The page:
Montana Coal Facts
Below you will find information on MEIC's coal work and a broad overview of Montana coal facts. MEIC works vigorously to reduce the use of dirty coal in Montana and implement a thoughtful transition to renewable and clean energy sources. Our coal program works to address all parts of the coal cycle, from mining, to transportation, to burning and disposal. Coal is a major industrial polluter of air toxins and greenhouse gases, damages our water quality during mining, and puts undue strain on Montana communities as the volume of coal train traffic steadily increases.
Developers are increasingly looking to coal in Montana for mining because of our vast coal reserves and potential for export. MEIC is working hard to prevent the development of new coal mines and stop the expanion of expansion of existing mines.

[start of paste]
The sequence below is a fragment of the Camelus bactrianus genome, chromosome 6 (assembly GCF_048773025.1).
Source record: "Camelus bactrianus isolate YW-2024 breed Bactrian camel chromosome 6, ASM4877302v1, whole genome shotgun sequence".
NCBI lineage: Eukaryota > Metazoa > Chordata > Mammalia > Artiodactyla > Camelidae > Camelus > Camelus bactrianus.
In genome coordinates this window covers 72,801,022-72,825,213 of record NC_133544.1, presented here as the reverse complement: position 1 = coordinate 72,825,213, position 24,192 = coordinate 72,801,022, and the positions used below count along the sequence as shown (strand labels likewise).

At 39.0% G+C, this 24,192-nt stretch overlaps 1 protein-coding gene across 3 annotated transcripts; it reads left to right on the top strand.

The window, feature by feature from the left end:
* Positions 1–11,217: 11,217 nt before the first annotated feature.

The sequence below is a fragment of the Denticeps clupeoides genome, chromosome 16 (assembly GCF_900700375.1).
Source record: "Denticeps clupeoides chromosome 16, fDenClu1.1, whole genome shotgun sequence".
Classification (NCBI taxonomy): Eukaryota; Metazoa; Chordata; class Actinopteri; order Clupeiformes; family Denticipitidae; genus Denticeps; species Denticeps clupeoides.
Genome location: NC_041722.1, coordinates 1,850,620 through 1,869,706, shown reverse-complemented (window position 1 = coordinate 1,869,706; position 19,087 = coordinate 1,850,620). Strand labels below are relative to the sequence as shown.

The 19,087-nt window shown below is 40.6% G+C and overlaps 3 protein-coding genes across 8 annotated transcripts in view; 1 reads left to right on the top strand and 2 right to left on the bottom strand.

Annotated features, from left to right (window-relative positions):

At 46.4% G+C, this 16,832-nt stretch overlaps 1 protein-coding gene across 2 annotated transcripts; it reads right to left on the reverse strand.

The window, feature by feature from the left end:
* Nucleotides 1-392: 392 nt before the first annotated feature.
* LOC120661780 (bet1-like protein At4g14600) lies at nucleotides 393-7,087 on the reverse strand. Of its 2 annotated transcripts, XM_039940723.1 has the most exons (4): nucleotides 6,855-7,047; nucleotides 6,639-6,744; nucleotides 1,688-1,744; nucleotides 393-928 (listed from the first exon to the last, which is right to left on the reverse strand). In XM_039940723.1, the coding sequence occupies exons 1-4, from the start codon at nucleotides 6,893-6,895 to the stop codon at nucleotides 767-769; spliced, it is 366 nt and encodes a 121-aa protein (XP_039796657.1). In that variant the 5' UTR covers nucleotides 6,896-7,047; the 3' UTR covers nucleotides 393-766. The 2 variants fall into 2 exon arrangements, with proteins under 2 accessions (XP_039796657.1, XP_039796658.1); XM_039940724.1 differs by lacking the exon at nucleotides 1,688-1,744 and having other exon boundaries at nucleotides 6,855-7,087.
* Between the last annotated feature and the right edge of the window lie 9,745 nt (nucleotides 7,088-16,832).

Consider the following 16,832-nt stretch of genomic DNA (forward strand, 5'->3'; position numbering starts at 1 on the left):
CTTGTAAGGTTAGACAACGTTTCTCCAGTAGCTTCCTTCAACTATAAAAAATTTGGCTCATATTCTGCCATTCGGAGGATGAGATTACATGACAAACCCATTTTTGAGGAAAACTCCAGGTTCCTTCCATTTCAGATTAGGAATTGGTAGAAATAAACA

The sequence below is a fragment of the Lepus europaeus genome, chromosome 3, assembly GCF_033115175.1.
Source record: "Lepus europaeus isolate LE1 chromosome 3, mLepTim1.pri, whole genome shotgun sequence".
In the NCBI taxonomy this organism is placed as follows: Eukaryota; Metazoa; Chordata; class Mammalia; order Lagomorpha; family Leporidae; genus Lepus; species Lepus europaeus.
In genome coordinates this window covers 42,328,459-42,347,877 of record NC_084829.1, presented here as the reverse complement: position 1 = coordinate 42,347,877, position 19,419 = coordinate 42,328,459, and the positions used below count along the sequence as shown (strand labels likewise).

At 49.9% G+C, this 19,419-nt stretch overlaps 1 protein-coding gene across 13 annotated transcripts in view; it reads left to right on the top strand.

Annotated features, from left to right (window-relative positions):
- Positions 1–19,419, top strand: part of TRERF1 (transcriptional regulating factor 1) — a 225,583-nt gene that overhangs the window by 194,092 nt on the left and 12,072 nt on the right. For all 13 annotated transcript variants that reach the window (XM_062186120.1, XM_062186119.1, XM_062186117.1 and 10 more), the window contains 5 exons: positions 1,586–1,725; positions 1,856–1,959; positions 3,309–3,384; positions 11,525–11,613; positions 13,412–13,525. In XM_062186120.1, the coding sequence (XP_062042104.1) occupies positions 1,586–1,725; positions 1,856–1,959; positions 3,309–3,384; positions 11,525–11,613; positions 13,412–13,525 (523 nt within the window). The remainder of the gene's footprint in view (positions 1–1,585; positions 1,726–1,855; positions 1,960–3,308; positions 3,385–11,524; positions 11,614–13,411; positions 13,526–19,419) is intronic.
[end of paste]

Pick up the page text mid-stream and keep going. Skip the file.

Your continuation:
As demand for coal wanes with the recognition that burning coal is extremely costly for public health and the environment, developers are increasingly looking towards export of coal in Montana to maintain their profits.
Burning coal pollutes our air, our water, and our land and releases greenhouse gases. MEIC works hard to account for the true costs of burning coal - from climate change, to the associated health effects.
After coal is burned to generate electricity, it leaves behind a toxic waste ash. The coal ash contains chemicals like arsenic, lead, and selenium. This toxic waste is disposed of, often in open-air pits, where it frequently spills or seeps into the groundwater.
When the State Land Board leased Montana’s share of the 1.3 billion tons of coal in the Otter Creek drainage, it failed miserably in weighing the environmental and economic consequences of the lease or to consider any alternatives that might be more beneficial to the State.